Includes breads, cookies, crackers, and crumbs.
Produced by Nabisco, these are the best-selling crackers in the United States. They're high in fat and sodium, which makes them a tasty foil for cheese or peanut butter. Cooks sometimes crush them and use them as a pie crust or topping for casseroles. The crackers are also used to make the filling for a mock apple pie, which contains no apples. Reduced fat and low sodium versions are available.Learn more
These sweetened biscuits are traditionally split in half and topped with whipped cream and strawberries. You can buy them ready-made in stores, where they're often displayed near the strawberries, but they're easy to make from scratch. Don't confuse shortcake with shortbread, a rich butter cookie.Learn more
Like sponges, these cakes have lots of air pockets, which are made by beating egg whites and folding them into the batter. Angel food cakes are similar, but they're made without egg yolks, while sponge cakes are made with whites and yolks. A sponge cake will keep its shape better if you cut it with a serrated knife.Learn more
These are breads that are made with a starter instead of fresh yeast. A starter is a mixture of flour, water, and baker's yeast that been set out so that it can be colonized by airborne yeast and friendly bacteria. Starters lend a special character to the bread--sourdough bread, for example, needs to be made with a starter to acquire a sour flavor.Learn more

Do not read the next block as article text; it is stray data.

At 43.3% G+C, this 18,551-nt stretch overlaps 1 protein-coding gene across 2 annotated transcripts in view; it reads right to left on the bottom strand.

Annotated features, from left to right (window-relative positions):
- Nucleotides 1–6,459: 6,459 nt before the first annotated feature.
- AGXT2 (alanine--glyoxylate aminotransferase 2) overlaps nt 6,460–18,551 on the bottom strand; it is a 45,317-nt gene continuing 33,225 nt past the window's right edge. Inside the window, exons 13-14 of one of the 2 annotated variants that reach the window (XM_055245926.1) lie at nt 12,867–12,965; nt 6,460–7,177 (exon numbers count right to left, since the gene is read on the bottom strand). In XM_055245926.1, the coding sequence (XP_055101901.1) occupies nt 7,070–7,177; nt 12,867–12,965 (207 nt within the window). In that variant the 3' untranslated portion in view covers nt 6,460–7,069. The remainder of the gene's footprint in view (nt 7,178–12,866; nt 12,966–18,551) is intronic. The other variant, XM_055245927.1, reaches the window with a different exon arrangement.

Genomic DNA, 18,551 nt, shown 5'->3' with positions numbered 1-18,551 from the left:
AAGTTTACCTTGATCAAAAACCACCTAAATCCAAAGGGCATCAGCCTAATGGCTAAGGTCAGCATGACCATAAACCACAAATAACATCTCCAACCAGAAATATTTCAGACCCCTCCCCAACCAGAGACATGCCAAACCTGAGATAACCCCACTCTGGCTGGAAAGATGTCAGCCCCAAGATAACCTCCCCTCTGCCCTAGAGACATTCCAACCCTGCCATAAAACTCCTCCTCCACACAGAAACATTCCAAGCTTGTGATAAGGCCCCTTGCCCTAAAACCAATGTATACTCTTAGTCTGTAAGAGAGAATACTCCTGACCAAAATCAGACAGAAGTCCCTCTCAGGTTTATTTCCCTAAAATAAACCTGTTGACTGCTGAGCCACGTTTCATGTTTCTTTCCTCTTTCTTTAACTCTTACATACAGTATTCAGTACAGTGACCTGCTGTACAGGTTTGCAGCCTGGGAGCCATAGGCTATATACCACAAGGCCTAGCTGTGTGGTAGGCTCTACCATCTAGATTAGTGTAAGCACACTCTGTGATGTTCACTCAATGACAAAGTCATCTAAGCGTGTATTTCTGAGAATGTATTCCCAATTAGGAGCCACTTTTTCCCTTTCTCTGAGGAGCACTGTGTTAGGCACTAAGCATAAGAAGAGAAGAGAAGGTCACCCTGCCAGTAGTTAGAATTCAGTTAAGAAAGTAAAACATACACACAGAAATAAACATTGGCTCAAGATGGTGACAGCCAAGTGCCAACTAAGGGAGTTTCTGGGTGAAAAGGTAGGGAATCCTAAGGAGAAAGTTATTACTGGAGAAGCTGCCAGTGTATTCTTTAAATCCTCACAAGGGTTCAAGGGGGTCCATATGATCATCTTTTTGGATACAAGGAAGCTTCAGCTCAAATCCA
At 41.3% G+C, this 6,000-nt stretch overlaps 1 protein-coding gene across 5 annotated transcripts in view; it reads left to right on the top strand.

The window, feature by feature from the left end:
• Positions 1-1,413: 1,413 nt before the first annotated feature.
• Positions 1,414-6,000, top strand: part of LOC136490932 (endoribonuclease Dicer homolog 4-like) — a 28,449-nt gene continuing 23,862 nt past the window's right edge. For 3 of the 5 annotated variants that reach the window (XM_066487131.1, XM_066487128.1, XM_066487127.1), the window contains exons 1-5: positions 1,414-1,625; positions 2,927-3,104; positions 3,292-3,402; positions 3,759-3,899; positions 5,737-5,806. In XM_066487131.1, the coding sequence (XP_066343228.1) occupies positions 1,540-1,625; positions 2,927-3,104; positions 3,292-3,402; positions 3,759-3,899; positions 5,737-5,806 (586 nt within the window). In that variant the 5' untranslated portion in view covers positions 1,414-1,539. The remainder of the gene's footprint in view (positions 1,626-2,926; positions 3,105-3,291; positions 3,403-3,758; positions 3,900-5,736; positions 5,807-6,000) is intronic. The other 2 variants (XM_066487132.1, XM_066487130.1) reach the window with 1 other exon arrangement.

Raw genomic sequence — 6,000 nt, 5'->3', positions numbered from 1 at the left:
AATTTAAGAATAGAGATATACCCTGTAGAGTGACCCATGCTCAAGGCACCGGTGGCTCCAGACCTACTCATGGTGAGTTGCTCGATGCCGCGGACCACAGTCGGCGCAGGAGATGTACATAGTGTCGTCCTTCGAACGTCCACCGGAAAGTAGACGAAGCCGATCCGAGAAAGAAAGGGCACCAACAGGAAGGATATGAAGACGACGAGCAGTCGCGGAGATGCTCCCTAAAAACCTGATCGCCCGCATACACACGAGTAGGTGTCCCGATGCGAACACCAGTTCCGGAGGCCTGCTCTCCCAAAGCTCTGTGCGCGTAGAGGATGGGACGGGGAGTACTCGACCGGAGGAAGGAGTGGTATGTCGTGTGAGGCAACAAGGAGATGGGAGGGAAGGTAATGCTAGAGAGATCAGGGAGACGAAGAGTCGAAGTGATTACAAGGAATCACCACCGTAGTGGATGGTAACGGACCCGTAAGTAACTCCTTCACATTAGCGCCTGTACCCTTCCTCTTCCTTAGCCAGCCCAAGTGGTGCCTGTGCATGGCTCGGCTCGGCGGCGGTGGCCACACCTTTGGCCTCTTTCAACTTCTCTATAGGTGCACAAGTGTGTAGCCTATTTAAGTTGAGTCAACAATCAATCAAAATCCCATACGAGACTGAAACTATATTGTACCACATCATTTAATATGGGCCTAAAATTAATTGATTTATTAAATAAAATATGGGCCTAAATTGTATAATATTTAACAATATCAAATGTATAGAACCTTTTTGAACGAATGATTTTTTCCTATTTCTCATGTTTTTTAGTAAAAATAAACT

This is usually put inside a whole turkey to absorb flavorful juices while the bird roasts, but it can also be baked in a casserole dish. It's usually made of small bread cubes or shredded pieces of bread that have been dried. Commercial stuffing is convenient, but not as fresh-tasting as homemade stuffing.Learn more
These are crunchy corn tortillas that have been loosely folded and deep-fried. You just fill them and serve. Look for boxes of them among the Mexican foods in your supermarket, or make them yourself by deep-frying corn tortillas, forming them into a U-shape, then allowing them to harden into a crispy shell.Learn more
These thin wraps are used to make countless Mexican dishes. Corn tortillas have little or no fat, and they're the preferred tortilla for making tacos and enchiladas. Flour tortillas are softer, higher in fat, and more pliable. They're traditionally used to make burritos, chimichangas, fajitas, flautas, and quesadillas, though some cooks use them to make everything from spring rolls to peanut butter sandwiches. Before filling tortillas, cook them briefly on a hot, dry frying pan or wrap them in damp paper towels and heat them in the microwave. Store uncooked tortillas in the refrigerator or freezer.Learn more